“ESSAY” By Michael Kinsley


IN THE END, ALMOST EVERYONE IS AGAINST KILLING DOCTORS who practice abortion, though it is a little hard to understand why.

The logic of Paul Hill — that abortion equals baby killing, that there is a "holocaust" going on and that therefore killing an abortionist is "justifiable homicide" may be insane, but it is more consistent than the logic of those who share all of Hill's premises but reject his conclusion.

On July 29, Hill shot and killed Dr. John Britton and a clinic volunteer at an abortion clinic in Pensacola Florida. Almost all elements of the right-to-life movement condemned the killings. But why? After all, the practical effect of such actions is not merely to put one baby killer out of business but to chill the entire practice of abortion in America. Surely during the real Holocaust it would have been "justifiable homicide" to kill a German camp guard, if that would have slowed the feeding of the gas chambers.

Until last week, the American Center for Law and Justice (A.C.L.J.), a self-styled conservative clone of the American Civil Liberties Union (A.C.L.U.), was supplying Hill's legal defense on earlier charges of harassing abortion patients. The A.C.L.J. is part of the religiopolitical empire of Pat Robertson, who certainly considers himself mainstream. Yet Hill never made a secret of his belief in the moral necessity of killing abortionists. The A.C;L.J. says it was representing Hill because the harassment charges infringe his First Amendment right to protest.

But the A.C.L.J. is not the A.C.L.U., which routinely defends the rights of people it profoundly disagrees with (such as Nazis who wanted to march through a Jewish neighborhood in Skokie, Illinois). The very fact that the A.C.L.J. dropped Hill when he became too hot to handle suggests that its previous defense of him was motivated by something other than abstract dedication to the First Amendment.

Disrupters at abortion clinics frequently invoke the First Amendment. They also invoke the traditions of the civil rights movement. Believers in abortion rights should take these arguments seriously to demonstrate that we don't just believe in civil liberties for people we agree with. But there are flaws in the reasoning.

As for the First Amendment, Operation Rescue is quite frank that the purpose in its sieges of abortion clinics is not communication. It is not attempting to persuade doctors and patients to come around to its view that abortion is the murder of innocent babies. It is attempting to physically prevent the operation of the clinics and/or to make the experience so unpleasant for doctors and patients that they will give it up, without the necessity of changing their beliefs.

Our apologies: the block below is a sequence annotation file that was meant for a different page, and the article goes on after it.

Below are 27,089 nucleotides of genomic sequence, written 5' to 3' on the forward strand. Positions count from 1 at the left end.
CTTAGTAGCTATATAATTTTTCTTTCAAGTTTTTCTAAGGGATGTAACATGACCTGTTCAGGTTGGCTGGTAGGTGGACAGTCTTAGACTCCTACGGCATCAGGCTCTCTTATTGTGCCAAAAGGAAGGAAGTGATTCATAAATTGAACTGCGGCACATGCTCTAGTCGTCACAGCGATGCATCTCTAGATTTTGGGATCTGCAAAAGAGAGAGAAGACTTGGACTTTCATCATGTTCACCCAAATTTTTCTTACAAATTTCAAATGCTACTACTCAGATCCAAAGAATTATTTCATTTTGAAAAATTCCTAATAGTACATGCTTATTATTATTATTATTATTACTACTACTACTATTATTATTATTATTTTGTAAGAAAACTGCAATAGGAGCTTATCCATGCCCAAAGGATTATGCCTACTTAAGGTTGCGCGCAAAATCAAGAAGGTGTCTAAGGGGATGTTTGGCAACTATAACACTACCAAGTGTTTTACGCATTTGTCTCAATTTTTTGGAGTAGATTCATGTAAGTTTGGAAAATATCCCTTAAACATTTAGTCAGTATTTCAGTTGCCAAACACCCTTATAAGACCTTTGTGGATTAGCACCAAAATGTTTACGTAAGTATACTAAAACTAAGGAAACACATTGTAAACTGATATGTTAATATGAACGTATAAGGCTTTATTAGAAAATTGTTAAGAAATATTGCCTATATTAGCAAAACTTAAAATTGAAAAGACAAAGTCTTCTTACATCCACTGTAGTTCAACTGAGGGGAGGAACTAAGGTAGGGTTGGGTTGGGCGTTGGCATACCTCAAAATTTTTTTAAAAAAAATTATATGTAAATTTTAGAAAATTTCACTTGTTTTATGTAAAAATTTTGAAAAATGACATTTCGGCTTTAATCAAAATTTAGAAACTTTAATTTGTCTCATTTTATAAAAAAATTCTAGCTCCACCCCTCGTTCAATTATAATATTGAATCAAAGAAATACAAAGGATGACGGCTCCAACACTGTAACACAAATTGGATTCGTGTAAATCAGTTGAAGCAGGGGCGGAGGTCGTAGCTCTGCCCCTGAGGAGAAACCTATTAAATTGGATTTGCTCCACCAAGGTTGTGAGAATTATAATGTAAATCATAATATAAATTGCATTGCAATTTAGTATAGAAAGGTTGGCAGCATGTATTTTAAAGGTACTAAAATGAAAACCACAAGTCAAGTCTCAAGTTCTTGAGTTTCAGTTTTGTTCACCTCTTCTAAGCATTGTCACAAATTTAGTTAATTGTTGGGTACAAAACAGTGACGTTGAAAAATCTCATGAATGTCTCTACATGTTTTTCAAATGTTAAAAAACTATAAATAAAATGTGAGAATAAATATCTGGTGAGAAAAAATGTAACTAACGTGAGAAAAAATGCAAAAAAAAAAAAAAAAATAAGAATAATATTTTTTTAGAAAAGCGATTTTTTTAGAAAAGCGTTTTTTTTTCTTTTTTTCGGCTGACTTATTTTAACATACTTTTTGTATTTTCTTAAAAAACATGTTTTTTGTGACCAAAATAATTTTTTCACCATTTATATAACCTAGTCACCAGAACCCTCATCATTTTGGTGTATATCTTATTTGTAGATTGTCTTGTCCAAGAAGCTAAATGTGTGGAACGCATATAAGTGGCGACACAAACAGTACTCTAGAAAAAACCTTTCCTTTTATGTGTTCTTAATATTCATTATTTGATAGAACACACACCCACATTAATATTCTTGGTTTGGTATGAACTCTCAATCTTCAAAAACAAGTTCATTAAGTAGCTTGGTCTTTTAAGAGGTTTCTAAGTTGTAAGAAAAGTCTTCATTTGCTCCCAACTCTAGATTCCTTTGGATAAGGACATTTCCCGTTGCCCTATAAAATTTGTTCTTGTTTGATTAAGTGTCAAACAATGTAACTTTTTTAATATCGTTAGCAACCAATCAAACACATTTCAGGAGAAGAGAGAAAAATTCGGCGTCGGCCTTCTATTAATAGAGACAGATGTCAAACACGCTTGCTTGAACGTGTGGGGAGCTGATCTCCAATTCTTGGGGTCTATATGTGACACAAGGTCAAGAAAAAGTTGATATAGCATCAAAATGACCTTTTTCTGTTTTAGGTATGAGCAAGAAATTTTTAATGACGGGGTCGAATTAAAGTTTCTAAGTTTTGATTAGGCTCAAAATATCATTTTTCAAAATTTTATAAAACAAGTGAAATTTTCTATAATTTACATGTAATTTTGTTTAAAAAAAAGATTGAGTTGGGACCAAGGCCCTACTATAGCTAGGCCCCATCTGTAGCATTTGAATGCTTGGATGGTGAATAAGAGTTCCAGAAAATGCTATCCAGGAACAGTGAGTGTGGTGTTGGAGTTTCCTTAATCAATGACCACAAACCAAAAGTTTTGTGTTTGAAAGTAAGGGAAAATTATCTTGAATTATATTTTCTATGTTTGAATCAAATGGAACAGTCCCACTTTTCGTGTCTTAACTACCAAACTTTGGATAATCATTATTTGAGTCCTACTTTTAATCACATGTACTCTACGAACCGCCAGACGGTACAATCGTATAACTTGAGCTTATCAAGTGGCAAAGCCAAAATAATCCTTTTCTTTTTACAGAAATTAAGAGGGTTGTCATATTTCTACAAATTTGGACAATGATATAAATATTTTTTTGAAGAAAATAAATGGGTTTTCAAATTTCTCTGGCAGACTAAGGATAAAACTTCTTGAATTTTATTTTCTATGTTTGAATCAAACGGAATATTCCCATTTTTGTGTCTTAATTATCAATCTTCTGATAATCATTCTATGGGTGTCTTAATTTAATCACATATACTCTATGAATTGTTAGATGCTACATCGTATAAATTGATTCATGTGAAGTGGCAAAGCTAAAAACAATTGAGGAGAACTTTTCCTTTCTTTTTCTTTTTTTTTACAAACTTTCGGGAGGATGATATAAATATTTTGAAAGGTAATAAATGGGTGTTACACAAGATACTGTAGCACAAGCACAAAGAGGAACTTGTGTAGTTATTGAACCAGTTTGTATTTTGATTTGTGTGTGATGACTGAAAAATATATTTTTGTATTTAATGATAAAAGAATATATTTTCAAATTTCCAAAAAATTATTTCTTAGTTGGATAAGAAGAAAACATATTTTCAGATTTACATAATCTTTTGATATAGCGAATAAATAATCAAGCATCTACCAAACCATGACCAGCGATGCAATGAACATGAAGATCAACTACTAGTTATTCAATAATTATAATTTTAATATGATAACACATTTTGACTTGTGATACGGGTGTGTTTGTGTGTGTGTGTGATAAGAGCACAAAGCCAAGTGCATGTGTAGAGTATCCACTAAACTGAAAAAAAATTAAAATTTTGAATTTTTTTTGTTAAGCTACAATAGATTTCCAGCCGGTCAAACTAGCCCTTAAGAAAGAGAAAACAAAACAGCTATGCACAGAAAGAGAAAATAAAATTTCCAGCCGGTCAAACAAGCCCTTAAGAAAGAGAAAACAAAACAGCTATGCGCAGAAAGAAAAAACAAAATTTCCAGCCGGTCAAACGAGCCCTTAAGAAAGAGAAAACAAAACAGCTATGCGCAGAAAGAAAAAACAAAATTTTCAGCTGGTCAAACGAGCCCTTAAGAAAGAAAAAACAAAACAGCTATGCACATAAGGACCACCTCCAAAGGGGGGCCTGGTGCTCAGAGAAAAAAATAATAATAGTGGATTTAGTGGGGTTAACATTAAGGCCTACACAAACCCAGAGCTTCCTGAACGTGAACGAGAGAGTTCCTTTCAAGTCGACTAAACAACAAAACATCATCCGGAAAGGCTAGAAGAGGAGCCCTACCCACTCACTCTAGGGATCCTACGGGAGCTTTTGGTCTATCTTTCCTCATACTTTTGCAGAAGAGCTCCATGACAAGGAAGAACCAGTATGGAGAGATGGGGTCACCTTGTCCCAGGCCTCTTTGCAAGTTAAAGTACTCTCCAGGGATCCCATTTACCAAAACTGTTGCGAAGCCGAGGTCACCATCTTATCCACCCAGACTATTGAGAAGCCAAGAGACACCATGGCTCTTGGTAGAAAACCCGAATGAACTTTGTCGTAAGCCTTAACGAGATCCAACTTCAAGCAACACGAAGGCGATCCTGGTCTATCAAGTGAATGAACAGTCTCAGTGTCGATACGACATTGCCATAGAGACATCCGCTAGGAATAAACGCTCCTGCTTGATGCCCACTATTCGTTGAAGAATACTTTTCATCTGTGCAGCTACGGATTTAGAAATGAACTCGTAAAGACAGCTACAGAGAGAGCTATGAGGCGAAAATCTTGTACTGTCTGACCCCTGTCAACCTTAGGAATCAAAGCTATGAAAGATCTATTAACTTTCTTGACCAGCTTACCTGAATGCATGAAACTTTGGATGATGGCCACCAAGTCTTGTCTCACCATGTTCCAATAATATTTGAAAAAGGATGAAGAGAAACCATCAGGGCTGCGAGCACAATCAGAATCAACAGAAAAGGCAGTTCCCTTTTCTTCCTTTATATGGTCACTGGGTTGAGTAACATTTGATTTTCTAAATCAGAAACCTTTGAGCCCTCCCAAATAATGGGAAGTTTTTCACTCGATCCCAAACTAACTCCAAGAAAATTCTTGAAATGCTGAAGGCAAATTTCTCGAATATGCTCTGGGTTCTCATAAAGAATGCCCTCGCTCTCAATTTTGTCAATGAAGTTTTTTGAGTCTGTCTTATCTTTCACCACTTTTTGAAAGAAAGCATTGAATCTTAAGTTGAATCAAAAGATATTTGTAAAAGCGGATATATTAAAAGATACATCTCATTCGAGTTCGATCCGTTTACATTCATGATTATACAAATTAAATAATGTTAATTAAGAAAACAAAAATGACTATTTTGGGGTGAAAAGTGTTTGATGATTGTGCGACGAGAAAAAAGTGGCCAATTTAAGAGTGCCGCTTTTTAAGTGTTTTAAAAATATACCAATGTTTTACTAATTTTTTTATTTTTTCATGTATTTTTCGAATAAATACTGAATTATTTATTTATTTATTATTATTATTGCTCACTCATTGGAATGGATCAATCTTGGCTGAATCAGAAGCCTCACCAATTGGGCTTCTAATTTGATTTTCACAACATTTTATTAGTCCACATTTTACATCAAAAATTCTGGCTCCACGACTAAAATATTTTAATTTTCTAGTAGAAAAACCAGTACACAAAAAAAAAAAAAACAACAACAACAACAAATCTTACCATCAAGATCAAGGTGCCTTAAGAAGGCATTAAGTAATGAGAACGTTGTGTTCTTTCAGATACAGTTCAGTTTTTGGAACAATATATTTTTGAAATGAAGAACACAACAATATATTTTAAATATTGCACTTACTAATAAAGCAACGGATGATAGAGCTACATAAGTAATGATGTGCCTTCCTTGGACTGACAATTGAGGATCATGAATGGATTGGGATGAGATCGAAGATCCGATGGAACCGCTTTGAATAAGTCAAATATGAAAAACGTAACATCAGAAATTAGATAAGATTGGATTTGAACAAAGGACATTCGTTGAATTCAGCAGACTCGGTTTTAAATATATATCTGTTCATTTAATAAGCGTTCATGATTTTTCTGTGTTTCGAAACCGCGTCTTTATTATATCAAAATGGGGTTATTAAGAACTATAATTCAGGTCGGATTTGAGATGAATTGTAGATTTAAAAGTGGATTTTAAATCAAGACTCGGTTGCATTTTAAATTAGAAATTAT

The First Amendment does not grant me the right to harass you into giving me the contents of your wallet. So it certainly doesn't grant abortion opponents the right to harass women into giving up their constitutional right to choose abortion.

Of course if abortion is truly murder, Operation Rescue may well be right not to stop at mere persuasion. But in that case it cannot self-righteously invoke the First Amendment. And if it is going to invoke instead the glorious tradition of civil disobedience, other problems arise. There are different rules for legitimate civil disobedience in a democratic society than in a place (e.g., Nazi Germany) where working for change through the established political system is not an available option. A cardinal principle of civil disobedience in a democracy is that you accept society's punishment — as acknowledgment that you are breaking society’s rules for what you see as a higher cause. Operation Rescue activists have submitted to arrest for minor charges like trespassing. But they also like to flood the home phone lines of judges who have ruled against them. Their purpose is not to "petition for redress of grievances," as protected by the First Amendment, their purpose is to make those judges miserable. And even the larger right-to-life movement opposes efforts to protect abortion clinics with laws that work.

An abortion clinic is not a lunch counter — and anyway, no one was ever prevented from eating lunch by the civil rights movement. The antiabortion movement, like the civil rights movement, may ultimately persuade society that it has been profoundly wrong. But meanwhile, a democratic society can not fail to protect the exercise of what it has determined to be a fundamental right.

Which brings us back to the question of killing abortion doctors. Even someone who believes that abortion is murder might reasonably conclude that killing abortionists is not justified because America is not Nazi Germany: we are a democracy under the rule of law. But once a group accepts the premise that the laws enacted by a democratic society are no legitimate deterrent in efforts to prevent "baby killing,” it becomes harder to see what is wrong with stopping the murders by killing the murderers. The Operation Rescue people are not pacifists. They do not believe in the principle that violence is always wrong, even in response to violence. So why not kill the doctors? Paul Hill understands their logic better than they do.